October 26, 2005
Contact: Richard Davis, <>
Despite Protests, PBS Stands by Anti-Family Program
Washington, DC – A confidential PBS memo reassured station affiliates that “PBS stands by the broadcast” of Breaking the Silence, despite protests by thousands of concerned viewers around the country.
The one-hour program, released by PBS this past Thursday, purports to be an exposť of how the court system ignores children subjected to parental abuse.
But the program makes a number of claims about child abuse and custody that are refuted by government reports. Critics wonder whether Breaking the Silence underwent fact-checking or content review by PBS executives.
Breaking the Silence asserts that parental alienation syndrome “has been thoroughly debunked” by the American Psychological Association. But Rhea Farberman, spokeswoman for the APA, recently labeled the PBS claim as “incorrect” and “inaccurate.” Over 25 counselors and psychologists are now calling on PBS to invite qualified mental health experts to give “a more accurate and complete view of parental alienation syndrome.” [http://www.glennsacks.com/pbs/mental-health.php]
“Breaking the Science would have been a far more appropriate title for this misleading program,” says RADAR analyst Mark Rosenthal, who explains the filmmakers handpicked the examples to lead viewers to a false conclusion.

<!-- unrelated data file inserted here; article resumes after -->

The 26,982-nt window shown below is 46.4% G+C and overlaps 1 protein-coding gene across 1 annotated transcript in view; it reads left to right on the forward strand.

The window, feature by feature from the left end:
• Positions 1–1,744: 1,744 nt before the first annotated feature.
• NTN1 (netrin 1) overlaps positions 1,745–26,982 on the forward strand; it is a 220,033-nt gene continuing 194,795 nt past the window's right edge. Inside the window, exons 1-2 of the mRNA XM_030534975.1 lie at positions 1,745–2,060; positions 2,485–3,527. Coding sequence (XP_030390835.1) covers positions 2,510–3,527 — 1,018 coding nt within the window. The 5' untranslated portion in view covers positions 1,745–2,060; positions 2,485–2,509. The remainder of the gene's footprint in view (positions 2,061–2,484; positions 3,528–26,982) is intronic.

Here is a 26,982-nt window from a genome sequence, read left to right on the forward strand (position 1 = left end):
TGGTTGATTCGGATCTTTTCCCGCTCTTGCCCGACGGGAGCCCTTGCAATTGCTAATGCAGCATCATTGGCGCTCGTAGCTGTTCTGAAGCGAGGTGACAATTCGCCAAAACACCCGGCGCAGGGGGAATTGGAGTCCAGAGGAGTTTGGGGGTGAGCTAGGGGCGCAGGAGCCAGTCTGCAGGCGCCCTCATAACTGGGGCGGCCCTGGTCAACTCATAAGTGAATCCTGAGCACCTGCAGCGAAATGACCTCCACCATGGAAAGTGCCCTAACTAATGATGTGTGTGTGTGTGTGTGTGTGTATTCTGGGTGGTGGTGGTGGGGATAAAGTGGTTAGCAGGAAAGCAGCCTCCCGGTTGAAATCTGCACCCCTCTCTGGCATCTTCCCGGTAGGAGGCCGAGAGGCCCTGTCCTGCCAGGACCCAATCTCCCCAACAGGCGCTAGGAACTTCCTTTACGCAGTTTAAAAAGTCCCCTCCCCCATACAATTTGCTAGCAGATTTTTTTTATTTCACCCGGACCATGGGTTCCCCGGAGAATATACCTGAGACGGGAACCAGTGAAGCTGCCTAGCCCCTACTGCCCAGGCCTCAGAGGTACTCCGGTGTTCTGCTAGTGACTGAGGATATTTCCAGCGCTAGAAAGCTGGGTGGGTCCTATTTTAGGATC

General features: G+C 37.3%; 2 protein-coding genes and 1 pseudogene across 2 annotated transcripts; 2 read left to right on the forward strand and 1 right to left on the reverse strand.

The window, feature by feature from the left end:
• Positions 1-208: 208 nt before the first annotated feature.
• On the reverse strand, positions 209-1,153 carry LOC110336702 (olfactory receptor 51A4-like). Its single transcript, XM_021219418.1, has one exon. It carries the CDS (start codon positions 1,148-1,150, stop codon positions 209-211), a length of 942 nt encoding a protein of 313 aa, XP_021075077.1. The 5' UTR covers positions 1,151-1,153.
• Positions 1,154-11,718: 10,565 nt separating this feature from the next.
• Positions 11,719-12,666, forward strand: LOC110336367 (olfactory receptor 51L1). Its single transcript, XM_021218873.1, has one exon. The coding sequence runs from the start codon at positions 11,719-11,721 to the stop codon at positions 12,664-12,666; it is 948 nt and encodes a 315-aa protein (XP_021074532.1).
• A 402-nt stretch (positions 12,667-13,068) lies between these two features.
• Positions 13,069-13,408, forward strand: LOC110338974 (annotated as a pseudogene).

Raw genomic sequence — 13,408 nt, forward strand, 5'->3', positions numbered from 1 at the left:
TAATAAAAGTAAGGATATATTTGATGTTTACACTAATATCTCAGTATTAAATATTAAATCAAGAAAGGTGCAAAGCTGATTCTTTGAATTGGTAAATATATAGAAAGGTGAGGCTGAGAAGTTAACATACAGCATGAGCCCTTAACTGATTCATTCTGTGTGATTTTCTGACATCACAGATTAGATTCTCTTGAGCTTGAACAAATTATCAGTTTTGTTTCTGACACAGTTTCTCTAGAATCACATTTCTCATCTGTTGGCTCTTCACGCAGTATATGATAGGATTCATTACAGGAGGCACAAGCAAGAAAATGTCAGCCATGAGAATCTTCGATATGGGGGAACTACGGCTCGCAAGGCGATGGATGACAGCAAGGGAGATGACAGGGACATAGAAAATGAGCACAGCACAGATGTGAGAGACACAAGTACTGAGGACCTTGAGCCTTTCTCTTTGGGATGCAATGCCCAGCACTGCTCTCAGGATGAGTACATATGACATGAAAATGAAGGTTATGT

Michael McCormick, director of the American Coalition for Fathers and Children, expressed the concern that in the PBS show, “Balance was sacrificed to the political agenda of the sponsors.” The program was supported by a $500,000 grant by the Mary Kay Ash Foundation, which has sponsored prior TV programs that misrepresent domestic violence research.
RADAR is calling on PBS affiliates to not air Breaking the Silence until the program content can be revised to conform to accepted journalistic standards of accuracy and objectivity.
R.A.D.A.R. – Respecting Accuracy in Domestic Abuse Reporting – is a non-profit, non-partisan organization of men and women working to improve the effectiveness of our nation's approach to solving domestic violence. http://www.mediaradar.org.
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